• Lessons in Supplier Risk Management: Detecting and mitigating financial distress to avoid costly disruptions

    07 November 2019

    On September 25, production lines at Tier-1 engine block supplier Gusswerke Saarbruecken GmbH were suspended temporarily, merely five days after a district court opened insolvency proceedings for the troubled company. This presumably marks the latest chapter of two erratic years, which included a factory strike that disrupted just-in-time supply chains across the automotive and machinery sectors in 2018. Customers including engine maker Deutz reportedly lost millions of dollars due to the strike alone.

    Gusswerke Saabruecken GmbH faced various issues that could have served as warning signs, but were overlooked by its customers. The company first filed for insolvency proceedings as early as 2009. Since then, it has changed ownership several times, started a legal dispute with its biggest customer Volkswagen, and faced a six-week walkout by its employees over plans to lay off workers. Failing to register such events forced some of its customers to adjust or entirely stop production which ultimately caused financial losses. Supply chain risk professionals from manufacturing industries in particular should take away several lessons from Gusswerke Saarbruecken GmbH.

    Proactively monitor issues affecting your supplier base

    Organizations should proactively monitor key suppliers to gain available insights into their operational or financial difficulties before these can turn into serious supply chain disruptions. This can help companies reduce response times, avoid costly supply shortages, and eventually build a more resilient supply chain.

    Since 2009, multiple yet separate problems have been recorded at Gusswerke Saarbruecken GmbH that could have been interpreted as alarm signals and potentially served as the basis to activate mitigation strategies. These included a previous insolvency filing in 2009 and a walkout by 2,000 workers for six weeks following the announcement of a plant closure.

    It is often a combination of individual events – an ownership change, canceled customer orders, or a factory strike – that can result in a major supply chain disruption at a later stage. Both foundries, which were operating as Neue Halberg Guss (NHG) until December 2018, were initially acquired by Prevent DEV GmbH, triggering a series of events that would intensify the company’s financial struggles between 2018 and 2019.

    Before buying NHG, Prevent had a history of customer disputes due to a management approach that involved drastic price increases for components and deliberate supply stoppages as bargaining tools. These tactics resulted in a year-long conflict with Volkswagen, the foundry’s biggest customer, which reduced orders in reaction to the price increases. NHG’s financial situation then deteriorated further when it lost more customers due to a factory strike at both plants in Saarbruecken and Leipzig, from which it was unable to recover.

    Implement dual-sourcing strategies for key suppliers

    The disruptions faced by some of the foundry’s customers during this period emphasize the benefits of diversifying one’s supplier base and implementing dual-sourcing strategies for key components. This could help to avoid supply shortages and production downtimes, should the main supplier be unable to deliver.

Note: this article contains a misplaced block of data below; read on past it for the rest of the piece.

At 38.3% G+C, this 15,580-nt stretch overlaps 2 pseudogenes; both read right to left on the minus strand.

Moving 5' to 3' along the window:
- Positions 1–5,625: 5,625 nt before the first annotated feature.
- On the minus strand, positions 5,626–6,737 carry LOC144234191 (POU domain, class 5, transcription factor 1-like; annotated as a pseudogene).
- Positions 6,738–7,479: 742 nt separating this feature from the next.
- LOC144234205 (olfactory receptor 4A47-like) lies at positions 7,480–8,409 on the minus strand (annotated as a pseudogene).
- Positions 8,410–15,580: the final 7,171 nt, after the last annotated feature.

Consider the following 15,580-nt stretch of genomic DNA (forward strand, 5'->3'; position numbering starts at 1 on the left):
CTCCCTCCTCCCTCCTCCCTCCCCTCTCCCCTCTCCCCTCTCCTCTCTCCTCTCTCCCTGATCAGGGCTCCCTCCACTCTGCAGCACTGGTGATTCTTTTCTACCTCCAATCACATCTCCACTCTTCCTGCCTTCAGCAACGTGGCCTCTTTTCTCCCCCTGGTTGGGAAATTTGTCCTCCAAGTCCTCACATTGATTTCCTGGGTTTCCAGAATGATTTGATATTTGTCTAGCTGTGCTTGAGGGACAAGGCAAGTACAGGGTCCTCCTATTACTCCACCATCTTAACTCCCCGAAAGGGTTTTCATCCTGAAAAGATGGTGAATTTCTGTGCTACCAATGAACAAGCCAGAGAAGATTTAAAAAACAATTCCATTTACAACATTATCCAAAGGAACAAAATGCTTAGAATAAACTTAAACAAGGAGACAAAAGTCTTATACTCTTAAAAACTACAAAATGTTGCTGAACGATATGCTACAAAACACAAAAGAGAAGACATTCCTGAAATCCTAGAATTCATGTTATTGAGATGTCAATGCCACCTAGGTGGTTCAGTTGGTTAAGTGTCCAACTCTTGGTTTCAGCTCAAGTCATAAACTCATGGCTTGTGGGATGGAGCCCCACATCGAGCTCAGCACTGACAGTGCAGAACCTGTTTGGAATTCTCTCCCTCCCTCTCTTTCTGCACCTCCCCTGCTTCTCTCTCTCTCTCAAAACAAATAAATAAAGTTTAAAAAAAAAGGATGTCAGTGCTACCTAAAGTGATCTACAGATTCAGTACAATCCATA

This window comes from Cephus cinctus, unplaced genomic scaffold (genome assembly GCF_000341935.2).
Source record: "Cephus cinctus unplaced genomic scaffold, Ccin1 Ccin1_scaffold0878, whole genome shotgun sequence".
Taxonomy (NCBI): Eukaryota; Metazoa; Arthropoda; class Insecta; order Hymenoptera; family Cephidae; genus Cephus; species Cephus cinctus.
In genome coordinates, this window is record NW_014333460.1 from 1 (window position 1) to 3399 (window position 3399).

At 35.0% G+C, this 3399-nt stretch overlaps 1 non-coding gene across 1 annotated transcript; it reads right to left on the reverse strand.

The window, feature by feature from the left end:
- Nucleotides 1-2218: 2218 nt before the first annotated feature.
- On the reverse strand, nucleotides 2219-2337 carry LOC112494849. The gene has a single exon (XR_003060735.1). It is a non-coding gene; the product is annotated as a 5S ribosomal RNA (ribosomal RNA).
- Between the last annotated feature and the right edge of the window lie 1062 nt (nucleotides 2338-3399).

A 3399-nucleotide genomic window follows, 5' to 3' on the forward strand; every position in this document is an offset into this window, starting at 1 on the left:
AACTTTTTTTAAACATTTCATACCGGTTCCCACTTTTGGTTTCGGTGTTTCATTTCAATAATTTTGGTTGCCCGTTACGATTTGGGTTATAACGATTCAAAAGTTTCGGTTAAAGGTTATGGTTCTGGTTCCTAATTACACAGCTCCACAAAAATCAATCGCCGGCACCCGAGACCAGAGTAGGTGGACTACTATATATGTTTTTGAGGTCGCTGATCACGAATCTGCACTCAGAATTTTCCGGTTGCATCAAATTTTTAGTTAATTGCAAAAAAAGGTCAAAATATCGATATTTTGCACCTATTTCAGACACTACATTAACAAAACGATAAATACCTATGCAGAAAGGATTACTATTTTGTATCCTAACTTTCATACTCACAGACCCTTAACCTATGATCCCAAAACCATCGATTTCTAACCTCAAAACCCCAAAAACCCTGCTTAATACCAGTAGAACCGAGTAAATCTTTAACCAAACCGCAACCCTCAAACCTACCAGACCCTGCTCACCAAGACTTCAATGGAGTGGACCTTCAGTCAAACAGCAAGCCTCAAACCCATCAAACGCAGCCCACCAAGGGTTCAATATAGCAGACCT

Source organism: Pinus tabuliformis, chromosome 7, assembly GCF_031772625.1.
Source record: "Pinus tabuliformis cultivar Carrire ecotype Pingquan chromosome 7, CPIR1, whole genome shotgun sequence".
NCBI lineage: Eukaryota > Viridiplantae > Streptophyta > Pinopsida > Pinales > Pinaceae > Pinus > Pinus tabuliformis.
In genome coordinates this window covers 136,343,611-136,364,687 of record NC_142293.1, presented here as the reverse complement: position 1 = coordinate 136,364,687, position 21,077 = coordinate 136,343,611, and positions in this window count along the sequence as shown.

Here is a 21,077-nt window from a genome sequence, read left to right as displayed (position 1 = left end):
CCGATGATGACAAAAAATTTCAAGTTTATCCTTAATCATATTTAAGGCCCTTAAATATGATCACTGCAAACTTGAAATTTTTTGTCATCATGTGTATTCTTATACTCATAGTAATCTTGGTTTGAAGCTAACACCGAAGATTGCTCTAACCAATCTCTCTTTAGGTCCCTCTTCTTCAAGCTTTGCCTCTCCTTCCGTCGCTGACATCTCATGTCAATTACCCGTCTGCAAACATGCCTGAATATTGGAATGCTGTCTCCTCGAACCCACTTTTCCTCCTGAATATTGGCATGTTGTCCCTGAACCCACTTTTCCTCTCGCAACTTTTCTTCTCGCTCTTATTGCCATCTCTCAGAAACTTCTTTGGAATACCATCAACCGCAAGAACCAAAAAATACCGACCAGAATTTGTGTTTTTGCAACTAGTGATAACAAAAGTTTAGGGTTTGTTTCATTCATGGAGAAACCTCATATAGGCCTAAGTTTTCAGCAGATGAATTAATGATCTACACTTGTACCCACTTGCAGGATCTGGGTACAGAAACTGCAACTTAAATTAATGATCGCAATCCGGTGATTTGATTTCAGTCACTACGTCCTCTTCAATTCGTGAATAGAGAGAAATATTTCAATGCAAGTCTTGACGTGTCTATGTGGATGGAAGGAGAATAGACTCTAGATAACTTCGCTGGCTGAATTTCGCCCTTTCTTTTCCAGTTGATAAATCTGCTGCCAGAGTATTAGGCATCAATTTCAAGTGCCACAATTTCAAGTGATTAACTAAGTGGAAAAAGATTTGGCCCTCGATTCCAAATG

During the strike action in June and July 2018 at NHG, Deutz had to adjust its production schedules and temporarily lay off workers on short notice, while Swedish truck manufacturer Scania had to suspend sales for its engines, which increased its inventory and negatively impacted its cash flow. Car maker Opel even had to halt production lines at its German plant in Eisenach.

    Being alerted to early warning signs allows organizations to initiate the search for an alternative supplier and kick-off a 12-18 months-long certification process before the disruption reaches production lines.

    Explore ultima ratio legal and financial options

    Last but not least, being aware of distress at your key suppliers can give organizations more time to explore complex, unorthodox financial and legal options. These could include providing financial support or even acquiring the supplier.

    When the situation of Gusswerke Saarbruecken GmbH reached an impasse at the end of 2018, Deutz partly financed the acquisition through the new investor to resolve the deadlock, while Renault currently keeps its soon-to-be-liquidated supplier Sintertech alive through financial payments to avoid temporary layoffs at its plants. Similarly, Ford provided financial support to its troubled supplier Meridian in 2018 to move production equipment from the US to the supplier’s other facility in the United Kingdom to resume production.

    Instead of financial support, General Motors has in the past used a restraining order against its insolvent supplier of interior trim products Clark-Cutler-McDermott to prevent it from shutting down and later struck a deal to purchase their equipment and inventory. In an even more extreme case, Tier-1 auto parts supplier Robert Bosch acquired all shares of its insolvent Tier-2 supplier Albertini Cesare to end a partial production halt at its customer BMW in Munich and other locations which prompted the car maker to claim more than EUR 30 million (USD 33.4 million) in compensation payments.

    In summary, the case of Gusswerke Saabruecken GmbH underlines the need for greater transparency in global multi-tier supply chain setups to acquire more actionable intelligence that companies can use in the event of a disruption at a sub-tier supplier. Organizations investing in visibility solutions and mitigation strategies for key suppliers can thus gain a competitive advantage by avoiding supply shortages and costly production downtimes.

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